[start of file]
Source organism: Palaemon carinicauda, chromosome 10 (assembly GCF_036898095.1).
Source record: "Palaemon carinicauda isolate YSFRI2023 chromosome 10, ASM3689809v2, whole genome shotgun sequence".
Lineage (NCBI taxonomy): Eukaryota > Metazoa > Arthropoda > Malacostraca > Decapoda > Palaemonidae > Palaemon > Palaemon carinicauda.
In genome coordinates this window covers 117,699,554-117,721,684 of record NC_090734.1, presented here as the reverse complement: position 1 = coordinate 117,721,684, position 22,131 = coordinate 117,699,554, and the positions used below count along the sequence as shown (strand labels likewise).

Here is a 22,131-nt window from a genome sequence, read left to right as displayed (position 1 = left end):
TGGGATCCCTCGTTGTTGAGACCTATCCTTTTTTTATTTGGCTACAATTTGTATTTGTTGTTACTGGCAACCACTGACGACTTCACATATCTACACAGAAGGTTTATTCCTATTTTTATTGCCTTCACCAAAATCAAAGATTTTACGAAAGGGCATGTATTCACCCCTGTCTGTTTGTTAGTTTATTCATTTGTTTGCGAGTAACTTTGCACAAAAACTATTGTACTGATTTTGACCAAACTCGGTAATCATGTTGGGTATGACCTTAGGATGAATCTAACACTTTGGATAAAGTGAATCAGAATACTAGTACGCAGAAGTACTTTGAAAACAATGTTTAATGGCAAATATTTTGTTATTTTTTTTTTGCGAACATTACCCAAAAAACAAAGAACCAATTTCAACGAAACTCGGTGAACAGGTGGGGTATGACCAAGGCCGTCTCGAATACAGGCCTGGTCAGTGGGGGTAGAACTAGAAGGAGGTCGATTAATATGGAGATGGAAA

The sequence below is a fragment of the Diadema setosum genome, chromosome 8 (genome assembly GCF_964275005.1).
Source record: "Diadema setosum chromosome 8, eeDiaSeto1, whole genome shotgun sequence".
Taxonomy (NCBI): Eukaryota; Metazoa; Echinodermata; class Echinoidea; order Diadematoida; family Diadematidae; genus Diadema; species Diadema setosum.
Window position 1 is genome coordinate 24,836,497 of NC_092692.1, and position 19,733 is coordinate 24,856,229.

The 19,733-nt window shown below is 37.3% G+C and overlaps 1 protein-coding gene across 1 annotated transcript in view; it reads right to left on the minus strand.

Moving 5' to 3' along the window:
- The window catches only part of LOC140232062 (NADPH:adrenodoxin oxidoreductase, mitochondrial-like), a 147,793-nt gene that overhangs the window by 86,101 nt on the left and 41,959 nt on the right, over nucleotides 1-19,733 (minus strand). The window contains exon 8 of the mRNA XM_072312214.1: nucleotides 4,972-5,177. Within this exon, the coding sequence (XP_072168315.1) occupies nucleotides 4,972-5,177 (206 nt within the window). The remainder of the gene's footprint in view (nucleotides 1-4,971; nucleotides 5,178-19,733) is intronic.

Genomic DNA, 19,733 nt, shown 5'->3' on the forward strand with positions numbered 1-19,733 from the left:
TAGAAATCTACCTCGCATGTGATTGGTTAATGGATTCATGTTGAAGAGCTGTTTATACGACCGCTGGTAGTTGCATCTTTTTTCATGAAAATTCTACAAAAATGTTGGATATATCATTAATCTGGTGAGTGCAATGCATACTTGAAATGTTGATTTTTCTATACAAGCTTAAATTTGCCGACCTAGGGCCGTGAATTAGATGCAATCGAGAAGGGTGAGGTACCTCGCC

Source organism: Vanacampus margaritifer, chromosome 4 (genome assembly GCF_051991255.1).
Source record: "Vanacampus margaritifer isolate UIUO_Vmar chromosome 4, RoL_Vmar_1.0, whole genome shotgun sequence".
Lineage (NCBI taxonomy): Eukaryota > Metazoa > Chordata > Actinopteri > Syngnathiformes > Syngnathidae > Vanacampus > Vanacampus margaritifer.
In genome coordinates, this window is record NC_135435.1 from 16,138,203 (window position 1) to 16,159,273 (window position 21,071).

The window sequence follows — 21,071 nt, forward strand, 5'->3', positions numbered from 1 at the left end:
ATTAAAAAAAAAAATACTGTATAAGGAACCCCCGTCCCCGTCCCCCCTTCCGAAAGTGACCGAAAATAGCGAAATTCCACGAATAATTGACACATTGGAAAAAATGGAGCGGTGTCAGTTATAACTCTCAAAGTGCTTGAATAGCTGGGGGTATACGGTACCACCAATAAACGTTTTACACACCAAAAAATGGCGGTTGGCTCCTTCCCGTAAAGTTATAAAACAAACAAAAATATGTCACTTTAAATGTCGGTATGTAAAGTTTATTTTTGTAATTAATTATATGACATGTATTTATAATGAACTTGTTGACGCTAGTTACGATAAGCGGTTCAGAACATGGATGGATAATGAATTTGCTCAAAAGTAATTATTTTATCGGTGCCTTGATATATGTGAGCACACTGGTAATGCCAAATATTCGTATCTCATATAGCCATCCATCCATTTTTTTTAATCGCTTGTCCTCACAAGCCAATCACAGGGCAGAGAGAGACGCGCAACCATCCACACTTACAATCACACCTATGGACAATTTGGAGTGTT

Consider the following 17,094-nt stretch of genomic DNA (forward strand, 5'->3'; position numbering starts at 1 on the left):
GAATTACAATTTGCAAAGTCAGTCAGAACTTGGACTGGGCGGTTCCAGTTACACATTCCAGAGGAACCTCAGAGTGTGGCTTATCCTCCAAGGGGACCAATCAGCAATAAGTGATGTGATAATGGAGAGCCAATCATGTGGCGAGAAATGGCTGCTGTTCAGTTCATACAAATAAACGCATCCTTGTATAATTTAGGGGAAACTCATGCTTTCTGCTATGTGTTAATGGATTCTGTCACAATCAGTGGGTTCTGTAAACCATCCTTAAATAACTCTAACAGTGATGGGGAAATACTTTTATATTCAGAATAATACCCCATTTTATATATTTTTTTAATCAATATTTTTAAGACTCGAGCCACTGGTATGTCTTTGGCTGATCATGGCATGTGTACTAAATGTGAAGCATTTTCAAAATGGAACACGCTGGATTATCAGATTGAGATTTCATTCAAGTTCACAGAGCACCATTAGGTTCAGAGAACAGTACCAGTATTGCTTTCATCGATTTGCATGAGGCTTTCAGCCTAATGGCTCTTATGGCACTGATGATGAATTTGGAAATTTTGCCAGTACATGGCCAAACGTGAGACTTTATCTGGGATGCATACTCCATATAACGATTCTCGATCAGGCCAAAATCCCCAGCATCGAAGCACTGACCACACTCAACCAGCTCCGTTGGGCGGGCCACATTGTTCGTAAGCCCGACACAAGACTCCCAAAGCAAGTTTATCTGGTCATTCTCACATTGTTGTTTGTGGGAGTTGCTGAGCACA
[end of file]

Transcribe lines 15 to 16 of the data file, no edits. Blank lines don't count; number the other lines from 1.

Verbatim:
TAGAAATCTACCTCGCATGTGATTGGTTAATGGATTCATGTTGAAGAGCTGTTTATACGACCGCTGGTAGTTGCATCTTTTTTCATGAAAATTCTACAAAAATGTTGGATATATCATTAATCTGGTGAGTGCAATGCATACTTGAAATGTTGATTTTTCTATACAAGCTTAAATTTGCCGACCTAGGGCCGTGAATTAGATGCAATCGAGAAGGGTGAGGTACCTCGCC

Source organism: Vanacampus margaritifer, chromosome 4 (genome assembly GCF_051991255.1).